December 29, 2022 | By Alexander Lee
For over a decade, leading mobile game Candy Crush has threaded the needle between monetization and fun. As the game turns 10, its developers are experimenting with new ways to turn it into potential revenue or advertising inventory — but they have to tread lightly to avoid upsetting this delicate balance.
To learn how Candy Crush developer King maintains equilibrium between the game’s entertainment value and its role as one of the company’s largest revenue drivers, Digiday spoke to 10 King employees, including rank-and-file level designers and C-suite executives. (Editor’s note: Activision Blizzard, King’s parent corporation, paid for this reporter to travel and board for a two-day press tour of the company’s headquarters).
Across the board, King employees emphasized that their work on Candy Crush prioritizes entertainment over potential revenue. Monetization is an important aspect of Candy Crush, King staffers told Digiday, but players should never feel pressured to spend money inside the game.
Candy Crush has always been free-to-play, and King has gone back and forth on the inclusion of ads in the game. Early versions of Candy Crush featured ads, but King removed all ads in 2013 to focus on in-game purchases, which have always been present in the game. King quietly re-introduced rewarded ads to Candy Crush in 2018, but company staff have continued to refer to in-game ads as a “test feature” as recently as November 2022.
“I would argue that any time you have a really great product, people are more interested in investing in it — so that’s the key,” said Abigail Rindo, a narrative design director at King. “Part of the charm of Candy [Crush] is that anybody can play it, no matter where they are or what their situation is.”
Indeed, Candy Crush’s greatest asset is its massive user base. So far, the game has been downloaded over 3 billion times across platforms, boasting over 240 million active players every month. This stunning growth is a reflection of the Candy Crush’s high entertainment value — not its incorporation of ads or in-game purchases.
Focus on fun notwithstanding, King is still a business that needs to make money to survive. Beginning in 2020, Activision Blizzard has gradually implemented more potential revenue streams into the game, including both traditional ads and partnerships with brands such as “Space Jam” and “Sonic 2.” The integrations are relatively simple, with in-game candies transforming into brands’ logos or mascots and characters such as Lola Bunny and LeBron James cheering the player on from the top of the screen.
In Candy Crush, players who watch ads — which are usually between 30 and 60 seconds long — are “rewarded” with in-game bonuses, such as “boosters” that make levels easier to beat — which means workers at Activision Blizzard Media, the corporation’s in-game advertising arm, must regularly coordinate with King’s level designers to make sure ad-rewarded boosters don’t make any levels too much of a breeze.
“Every single one of these decisions is very considered and conscientious, and done in a very data-and-insights-forward way. Not to be a broken record, but it’s all with a bent towards making sure that it’s a good experience for the player,” said Jonathan Stringfield, vp of global business research and marketing at Activision Blizzard Media.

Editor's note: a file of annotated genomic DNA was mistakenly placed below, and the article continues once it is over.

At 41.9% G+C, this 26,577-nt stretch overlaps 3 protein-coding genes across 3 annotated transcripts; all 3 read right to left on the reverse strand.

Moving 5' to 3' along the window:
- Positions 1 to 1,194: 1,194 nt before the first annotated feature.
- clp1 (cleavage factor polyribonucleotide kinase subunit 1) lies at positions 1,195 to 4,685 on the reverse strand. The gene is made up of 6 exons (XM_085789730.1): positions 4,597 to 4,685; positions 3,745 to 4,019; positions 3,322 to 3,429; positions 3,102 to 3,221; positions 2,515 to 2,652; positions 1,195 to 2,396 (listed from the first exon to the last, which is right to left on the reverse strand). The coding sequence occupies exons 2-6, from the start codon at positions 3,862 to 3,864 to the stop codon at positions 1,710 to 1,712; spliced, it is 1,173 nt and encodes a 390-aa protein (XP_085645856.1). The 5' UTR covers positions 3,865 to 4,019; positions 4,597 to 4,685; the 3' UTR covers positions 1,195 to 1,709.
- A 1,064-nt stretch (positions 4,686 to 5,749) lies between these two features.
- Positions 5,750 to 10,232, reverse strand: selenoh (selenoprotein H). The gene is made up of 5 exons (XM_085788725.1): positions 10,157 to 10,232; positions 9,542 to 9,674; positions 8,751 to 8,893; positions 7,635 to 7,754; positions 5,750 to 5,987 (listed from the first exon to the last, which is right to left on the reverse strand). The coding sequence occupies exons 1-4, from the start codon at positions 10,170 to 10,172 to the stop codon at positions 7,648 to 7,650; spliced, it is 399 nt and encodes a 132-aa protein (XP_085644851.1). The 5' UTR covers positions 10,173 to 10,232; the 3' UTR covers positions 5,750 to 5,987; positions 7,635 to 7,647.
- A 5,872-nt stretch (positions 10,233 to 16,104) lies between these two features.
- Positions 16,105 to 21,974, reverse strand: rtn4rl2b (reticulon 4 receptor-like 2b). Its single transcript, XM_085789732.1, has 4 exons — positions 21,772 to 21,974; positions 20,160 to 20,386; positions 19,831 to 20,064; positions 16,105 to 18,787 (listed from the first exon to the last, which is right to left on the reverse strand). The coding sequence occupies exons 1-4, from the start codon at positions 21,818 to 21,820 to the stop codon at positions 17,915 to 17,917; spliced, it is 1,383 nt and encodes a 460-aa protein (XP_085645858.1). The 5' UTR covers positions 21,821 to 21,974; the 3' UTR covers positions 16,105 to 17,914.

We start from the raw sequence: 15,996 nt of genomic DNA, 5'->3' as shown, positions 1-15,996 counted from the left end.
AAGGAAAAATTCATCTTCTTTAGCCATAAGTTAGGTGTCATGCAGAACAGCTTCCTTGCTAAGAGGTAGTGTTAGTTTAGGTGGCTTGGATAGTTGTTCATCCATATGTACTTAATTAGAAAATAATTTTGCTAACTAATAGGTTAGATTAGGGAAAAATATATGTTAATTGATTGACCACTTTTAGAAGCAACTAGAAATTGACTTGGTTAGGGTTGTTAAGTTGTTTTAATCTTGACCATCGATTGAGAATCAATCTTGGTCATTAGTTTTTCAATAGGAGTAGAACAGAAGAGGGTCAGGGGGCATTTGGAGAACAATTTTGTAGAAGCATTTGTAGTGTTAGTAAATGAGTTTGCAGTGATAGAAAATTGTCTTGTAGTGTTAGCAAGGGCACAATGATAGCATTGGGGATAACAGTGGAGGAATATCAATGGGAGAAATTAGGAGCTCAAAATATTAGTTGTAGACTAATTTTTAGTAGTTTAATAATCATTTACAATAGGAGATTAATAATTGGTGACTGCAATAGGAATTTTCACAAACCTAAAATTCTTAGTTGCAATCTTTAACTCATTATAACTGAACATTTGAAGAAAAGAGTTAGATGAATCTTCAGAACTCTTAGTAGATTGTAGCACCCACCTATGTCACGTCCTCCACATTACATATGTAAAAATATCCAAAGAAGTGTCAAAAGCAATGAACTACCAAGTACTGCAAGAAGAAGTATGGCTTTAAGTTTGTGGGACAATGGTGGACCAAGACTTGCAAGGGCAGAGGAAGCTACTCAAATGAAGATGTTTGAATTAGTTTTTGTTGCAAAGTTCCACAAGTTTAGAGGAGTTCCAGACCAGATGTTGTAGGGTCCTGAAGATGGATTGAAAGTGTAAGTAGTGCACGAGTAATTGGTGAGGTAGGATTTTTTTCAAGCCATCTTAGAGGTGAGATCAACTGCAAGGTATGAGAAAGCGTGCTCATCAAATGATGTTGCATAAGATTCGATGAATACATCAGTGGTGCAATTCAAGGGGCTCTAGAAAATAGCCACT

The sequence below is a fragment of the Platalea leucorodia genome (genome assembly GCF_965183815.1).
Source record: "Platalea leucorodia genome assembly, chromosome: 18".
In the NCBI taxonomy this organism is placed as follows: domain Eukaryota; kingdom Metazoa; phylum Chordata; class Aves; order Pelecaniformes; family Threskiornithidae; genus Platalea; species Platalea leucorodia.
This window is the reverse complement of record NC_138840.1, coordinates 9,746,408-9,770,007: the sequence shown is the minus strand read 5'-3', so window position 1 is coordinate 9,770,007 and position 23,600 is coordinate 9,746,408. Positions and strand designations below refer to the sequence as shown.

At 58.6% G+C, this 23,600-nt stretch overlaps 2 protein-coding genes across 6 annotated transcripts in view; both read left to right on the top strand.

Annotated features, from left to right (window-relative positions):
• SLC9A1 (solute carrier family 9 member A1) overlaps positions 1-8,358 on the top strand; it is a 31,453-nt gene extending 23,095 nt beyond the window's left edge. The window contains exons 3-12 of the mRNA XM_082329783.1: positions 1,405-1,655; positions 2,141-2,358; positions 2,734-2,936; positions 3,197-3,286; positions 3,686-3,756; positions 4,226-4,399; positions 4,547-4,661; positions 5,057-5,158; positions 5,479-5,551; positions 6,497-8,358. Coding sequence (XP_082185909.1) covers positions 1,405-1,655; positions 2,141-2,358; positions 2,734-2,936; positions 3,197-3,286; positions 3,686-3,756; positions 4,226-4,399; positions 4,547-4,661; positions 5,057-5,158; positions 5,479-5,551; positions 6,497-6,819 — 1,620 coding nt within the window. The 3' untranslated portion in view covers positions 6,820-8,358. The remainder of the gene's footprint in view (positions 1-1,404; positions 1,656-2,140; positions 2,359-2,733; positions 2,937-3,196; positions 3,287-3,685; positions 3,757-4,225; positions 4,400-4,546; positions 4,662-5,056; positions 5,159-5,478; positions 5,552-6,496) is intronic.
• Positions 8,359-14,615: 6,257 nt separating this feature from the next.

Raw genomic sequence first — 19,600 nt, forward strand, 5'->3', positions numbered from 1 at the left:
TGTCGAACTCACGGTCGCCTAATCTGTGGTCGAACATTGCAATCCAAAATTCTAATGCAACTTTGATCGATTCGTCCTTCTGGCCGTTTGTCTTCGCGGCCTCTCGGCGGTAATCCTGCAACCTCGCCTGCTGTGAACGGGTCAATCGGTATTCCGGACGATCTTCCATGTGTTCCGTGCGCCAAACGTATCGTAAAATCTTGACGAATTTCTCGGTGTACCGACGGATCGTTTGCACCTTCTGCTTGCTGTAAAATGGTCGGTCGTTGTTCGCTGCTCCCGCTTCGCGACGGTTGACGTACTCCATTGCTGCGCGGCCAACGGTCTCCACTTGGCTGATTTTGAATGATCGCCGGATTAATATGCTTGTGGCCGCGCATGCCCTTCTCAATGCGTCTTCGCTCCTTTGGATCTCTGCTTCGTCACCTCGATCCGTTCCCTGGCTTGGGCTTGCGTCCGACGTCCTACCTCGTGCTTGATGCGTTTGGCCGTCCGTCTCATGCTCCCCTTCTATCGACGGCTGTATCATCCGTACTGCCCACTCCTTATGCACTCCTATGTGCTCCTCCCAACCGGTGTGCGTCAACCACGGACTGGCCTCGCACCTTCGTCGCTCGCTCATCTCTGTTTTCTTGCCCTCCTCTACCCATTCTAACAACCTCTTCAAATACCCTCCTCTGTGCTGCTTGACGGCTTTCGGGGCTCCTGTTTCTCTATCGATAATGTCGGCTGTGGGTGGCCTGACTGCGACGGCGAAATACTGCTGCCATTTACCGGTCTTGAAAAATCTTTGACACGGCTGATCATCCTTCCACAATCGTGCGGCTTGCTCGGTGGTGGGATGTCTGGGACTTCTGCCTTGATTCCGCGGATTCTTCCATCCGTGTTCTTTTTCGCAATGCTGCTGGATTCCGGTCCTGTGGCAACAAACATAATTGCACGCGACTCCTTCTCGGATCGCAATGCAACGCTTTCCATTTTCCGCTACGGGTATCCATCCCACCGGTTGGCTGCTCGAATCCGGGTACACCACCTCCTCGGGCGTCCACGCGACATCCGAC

One element of King’s player-prioritizing strategy is for Candy Crush to partner only with brands and intellectual properties that fit naturally into the game. This is why Candy Crush’s brand integrations thus far have been intellectual properties, such as games, movies and celebrities, that fit the game’s target demographics of commuters, parents and other nonstandard gamers — not consumer goods or other traditional advertisers.
King CMO Fernanda Romano told Digiday that the company is “exploring” more direct consumer brand integrations, but did not provide further details.
The specific level of brand involvement and advertising in Candy Crush can also be cranked up and down depending on individual players’ activity or personal preferences. The game waits until players have made it relatively far to serve them ads, and eschews ads entirely for players that are already spending a significant amount of money within the Candy Crush ecosystem. Exactly how far, and how much money, depends on a secret algorithm cooked up by the developers at King. In a mobile gaming industry that wants to squeeze as many impressions as possible out of every consumer, this kind of variable experience is uncommon.
“Many studios want to maximize the number of ads they show to their audience, so they can maximize the monetization,” said Jobie Tan, global head of gaming business development for the mobile advertising company InMobi. “Some studios are definitely more protective of their users, so that’s why they like to differentiate and be selective as to who they show their ads, especially if in-app purchases are built into the game.”
As Candy Crush enters its second decade, its designers have a long-term vision for the game. They are fully aware of the integral role that advertising and brand partnerships will play in the future of Candy Crush, but are unified in their belief that, if the game is genuinely fun, revenue will inevitably come in.
“We’re looking ahead for the next 10 years, and this here is one of our main focuses: how do we keep the player learning?” said King senior level designer Vanessa Malmberg. “We do this by introducing new game elements, like new blockers and new game modes — and then we use these to create new combinations and patterns, new variations of interesting puzzles, so no level looks or feels the same.”
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